Theory of Religion
Zone Books, 1989 - 126 páginas
Theory of Religion brings to philosophy what Georges Bataille's earlier book The Accursed Share brought to anthropology and history, namely, an analysis based on notions of excess and expenditure. No other work of Bataille's, and perhaps no other work anywhere since Weber's Protestant Ethic and the Spirit of Capitalism, has managed to draw so incisively the links between man's religious and economic activities.
"Religion," according to Bataille, "is the search for a lost intimacy." In a brilliant and tightly reasoned argument, he proceeds to develop a "general economy" of man's relation to this intimacy: from the seamless immanence of animality to the shattered world of objects and the partial, ritual recovery of the intimate order through the violence of the sacrifice. Bataille then reflects on the archaic festival, in which he sees not only the glorious affirmation of life through destructive consumption but also the seeds of another, more ominous order -- war.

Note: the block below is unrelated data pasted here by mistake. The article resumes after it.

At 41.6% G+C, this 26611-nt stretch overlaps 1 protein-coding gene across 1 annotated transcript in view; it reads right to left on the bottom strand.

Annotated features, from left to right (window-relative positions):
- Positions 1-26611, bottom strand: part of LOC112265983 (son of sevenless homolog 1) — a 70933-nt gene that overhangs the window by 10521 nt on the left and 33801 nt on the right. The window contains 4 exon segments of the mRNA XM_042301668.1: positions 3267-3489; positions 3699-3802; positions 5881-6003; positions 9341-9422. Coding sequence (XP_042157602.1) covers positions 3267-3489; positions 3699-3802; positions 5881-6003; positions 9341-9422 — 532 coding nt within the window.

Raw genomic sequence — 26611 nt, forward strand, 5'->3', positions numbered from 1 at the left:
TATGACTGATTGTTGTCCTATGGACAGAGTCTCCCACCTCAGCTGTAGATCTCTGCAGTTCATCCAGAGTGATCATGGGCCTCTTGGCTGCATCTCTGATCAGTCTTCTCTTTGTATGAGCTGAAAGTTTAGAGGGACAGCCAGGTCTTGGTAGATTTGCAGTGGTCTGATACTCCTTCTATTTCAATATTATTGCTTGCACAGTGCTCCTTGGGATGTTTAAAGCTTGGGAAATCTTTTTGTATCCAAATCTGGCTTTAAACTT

Bataille then traces the rise of the modern military order, in which production ceases to be oriented toward the destruction of a surplus and violence is no longer deployed inwardly but is turned to the outside. In these twin developments one can see the origins of modern capitalism.
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Introduction This “ theory of religion ” outlines what a finished work would be : I
have tried to express a mobile thought , without seeking its definitive state . A
philosophy is a coherent sum or it is nothing , but it expresses the individual , not
It thus introduced into the whole domain of knowledge the sovereign decisions
that do not express the intimate order itself but the compromises that enable it to
remain intimate while submitting to the principles of the real order . It was only
ne I was all the less inclined to link these developments to an analysis of the
particular realities as they are distinctly separate from the latter : by definition
these realities correspond in a capricious , imperfect way to the necessity they